Agrilinks at Ten Years: Reflections from the Beginning
This post is written by Paul Weisenfeld, executive vice president for international development, RTI International.
When I heard that Agrilinks was celebrating its tenth anniversary, I had three thoughts. First, my mundane and self-absorbed thought was, "Oh my, I really am getting old." Second, and more profoundly, I recalled the early days of Feed the Future (FTF), when I supported providing resources to stand up Agrilinks. And third, I thought about how incredibly valuable Agrilinks has been and continues to be as a knowledge-sharing platform for agricultural development, nutrition and food security.
Before delving into the details, the most important place to start is giving credit where credit is due — to Zachary Baquet, the innovator behind Agrilinks. Baquet had a vision of a platform that would encourage reflection, disseminate learning and best practices on key topics and curate content in an easily accessible way. As important as these goals are to successful programs, it was not a foregone conclusion that funding for Agrilinks would be approved. In the wake of the food price hikes of the late 2000s, which were the impetus for FTF, it took some explaining to justify why it made sense to spend resources on what might be perceived as just a website.
For me, Baquet’s vision provided a well-thought-out answer to a challenge inherent in scaling up large initiatives. The strength of USAID’s decentralized mission structure, which allows for tailoring programs to specific country contexts, made it challenging to share lessons learned across the different missions. Scaling up programs for consistently high impact across different countries and contexts required a way to ensure that critical best practices from one project could be rapidly propagated and adapted around the agency’s global portfolio. At that time, if an innovation had been developed by a program in Nepal, the ability of a team working on a similar program in Guatemala to learn about that innovation in real time tended to depend on luck — for instance, if someone in Nepal happened to know someone in Guatemala. I had certainly seen effective knowledge sharing at USAID over my career, but it was all too often slow and inconsistent. Agrilinks made it intentional by accelerating and smoothing out the knowledge transfer. It became a vital resource not only for staff in the Agency, but also for stakeholders across agricultural development, nutrition and food security.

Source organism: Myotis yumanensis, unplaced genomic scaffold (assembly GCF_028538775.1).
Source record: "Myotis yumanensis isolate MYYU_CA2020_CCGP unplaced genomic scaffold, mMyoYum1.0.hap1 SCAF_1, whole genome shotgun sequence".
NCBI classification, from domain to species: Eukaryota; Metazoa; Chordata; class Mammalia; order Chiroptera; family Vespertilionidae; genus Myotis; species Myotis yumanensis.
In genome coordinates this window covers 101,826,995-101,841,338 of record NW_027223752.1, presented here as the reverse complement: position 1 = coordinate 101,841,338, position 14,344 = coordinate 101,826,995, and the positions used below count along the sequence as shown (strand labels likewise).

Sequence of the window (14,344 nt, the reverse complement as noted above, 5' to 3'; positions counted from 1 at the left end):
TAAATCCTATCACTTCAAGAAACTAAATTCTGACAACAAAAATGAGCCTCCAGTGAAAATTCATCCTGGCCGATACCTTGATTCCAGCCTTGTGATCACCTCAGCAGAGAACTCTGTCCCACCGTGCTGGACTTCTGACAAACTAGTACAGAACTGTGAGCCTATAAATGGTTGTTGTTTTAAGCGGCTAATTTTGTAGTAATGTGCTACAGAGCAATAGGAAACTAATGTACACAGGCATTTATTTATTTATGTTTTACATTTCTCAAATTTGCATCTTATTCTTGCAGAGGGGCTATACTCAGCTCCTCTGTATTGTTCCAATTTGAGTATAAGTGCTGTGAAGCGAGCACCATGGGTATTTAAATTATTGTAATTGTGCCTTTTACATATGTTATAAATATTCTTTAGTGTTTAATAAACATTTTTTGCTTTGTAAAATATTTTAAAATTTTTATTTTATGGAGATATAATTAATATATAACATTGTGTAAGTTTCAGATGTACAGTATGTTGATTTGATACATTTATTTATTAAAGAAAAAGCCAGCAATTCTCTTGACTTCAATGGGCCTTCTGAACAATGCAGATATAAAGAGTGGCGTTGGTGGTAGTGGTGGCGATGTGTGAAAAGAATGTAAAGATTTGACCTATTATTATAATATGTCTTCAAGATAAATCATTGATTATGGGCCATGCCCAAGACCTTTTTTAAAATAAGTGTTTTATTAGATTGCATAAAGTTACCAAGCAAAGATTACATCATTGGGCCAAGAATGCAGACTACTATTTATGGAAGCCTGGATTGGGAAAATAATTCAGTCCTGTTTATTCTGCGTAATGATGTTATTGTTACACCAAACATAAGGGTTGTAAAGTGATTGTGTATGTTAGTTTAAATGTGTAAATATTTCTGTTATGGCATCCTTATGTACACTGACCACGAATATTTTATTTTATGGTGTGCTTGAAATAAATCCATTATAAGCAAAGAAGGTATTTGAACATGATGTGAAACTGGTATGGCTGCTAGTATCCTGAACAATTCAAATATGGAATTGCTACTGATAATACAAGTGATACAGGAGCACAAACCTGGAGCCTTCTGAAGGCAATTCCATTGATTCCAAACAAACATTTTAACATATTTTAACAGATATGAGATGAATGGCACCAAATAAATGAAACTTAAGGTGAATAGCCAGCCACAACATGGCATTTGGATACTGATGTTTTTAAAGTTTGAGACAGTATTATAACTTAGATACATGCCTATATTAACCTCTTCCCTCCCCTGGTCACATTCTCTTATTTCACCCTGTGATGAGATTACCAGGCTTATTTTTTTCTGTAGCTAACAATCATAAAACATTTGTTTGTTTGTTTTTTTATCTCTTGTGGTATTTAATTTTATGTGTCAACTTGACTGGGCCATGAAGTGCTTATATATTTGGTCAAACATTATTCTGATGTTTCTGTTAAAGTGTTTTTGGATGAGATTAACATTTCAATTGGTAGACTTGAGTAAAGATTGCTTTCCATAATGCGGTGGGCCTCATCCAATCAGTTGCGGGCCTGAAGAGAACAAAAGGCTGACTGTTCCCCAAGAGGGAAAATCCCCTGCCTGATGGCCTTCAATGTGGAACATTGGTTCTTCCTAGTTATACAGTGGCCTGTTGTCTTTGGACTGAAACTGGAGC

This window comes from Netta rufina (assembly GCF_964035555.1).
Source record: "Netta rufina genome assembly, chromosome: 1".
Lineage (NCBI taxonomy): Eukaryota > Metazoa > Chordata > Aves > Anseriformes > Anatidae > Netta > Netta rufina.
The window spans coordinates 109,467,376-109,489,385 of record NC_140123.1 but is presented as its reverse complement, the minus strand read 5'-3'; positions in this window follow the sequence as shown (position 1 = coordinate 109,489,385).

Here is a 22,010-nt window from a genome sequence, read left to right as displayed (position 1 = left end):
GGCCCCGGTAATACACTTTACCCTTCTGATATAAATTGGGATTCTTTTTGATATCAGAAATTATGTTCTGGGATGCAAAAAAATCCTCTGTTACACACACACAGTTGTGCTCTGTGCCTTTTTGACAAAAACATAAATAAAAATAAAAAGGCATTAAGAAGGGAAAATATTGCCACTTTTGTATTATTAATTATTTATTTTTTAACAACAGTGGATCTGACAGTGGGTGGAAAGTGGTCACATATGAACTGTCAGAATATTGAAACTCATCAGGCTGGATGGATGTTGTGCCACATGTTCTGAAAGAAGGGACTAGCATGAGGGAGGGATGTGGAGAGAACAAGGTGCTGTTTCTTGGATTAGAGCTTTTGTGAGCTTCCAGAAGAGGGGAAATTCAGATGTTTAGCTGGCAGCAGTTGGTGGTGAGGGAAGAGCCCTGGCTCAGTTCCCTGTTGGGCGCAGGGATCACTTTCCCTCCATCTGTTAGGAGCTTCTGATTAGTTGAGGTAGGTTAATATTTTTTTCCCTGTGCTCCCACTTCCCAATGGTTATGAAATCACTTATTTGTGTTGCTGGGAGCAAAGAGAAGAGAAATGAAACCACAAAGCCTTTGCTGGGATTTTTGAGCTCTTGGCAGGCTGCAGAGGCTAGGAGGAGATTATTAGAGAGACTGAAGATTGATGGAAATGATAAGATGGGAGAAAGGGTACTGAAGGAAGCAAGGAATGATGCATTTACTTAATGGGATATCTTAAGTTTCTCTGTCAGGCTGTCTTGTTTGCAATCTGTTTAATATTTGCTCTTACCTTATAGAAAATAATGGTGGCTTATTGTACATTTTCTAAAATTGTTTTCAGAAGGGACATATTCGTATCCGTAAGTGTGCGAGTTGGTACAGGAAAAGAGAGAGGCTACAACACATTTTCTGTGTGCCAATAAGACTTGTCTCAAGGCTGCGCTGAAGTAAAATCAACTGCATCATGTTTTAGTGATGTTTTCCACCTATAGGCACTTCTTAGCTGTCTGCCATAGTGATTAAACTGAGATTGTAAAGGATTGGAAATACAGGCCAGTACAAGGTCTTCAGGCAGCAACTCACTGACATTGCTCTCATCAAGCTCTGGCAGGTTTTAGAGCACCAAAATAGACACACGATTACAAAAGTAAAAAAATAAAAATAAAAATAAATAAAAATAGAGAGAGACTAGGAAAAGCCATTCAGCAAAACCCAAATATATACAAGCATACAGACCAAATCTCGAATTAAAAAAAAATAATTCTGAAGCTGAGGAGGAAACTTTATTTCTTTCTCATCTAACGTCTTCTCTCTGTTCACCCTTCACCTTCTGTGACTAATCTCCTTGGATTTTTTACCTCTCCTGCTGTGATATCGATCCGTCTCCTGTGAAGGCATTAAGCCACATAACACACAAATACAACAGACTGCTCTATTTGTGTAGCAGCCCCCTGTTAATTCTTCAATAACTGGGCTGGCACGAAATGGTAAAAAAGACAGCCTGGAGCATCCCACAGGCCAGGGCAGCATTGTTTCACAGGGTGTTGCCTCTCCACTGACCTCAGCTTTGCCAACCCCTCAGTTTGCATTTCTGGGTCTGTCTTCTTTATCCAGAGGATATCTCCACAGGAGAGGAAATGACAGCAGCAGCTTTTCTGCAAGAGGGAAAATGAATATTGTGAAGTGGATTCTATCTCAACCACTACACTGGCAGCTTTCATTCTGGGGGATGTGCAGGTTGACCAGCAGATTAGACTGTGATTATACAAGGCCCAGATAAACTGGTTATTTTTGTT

As Agrilinks evolved over the past decade, by sharing knowledge and best practices, it has helped break down barriers to integrated programming and has promoted a more inclusive vision of agriculture, nutrition and food security. Through Agrilinks, we have a robust forum for dialogue among agricultural economists, nutritionists, market systems specialists, resilience and climate change experts and finance professionals that allows these experts to collaborate to address the complex challenges of hunger in the modern world. It is an at-the-ready body of knowledge that implementers can tap into and build upon. It allows us to crowdsource technical solutions across projects, areas of expertise and regions in a cohesive, coordinated way. In this way, Agrilinks has helped build the highly cooperative culture that exists in agriculture, nutrition and food security, encompassing different implementers and stakeholders throughout the sector and spurring the type of inclusive initiatives needed to achieve our goals.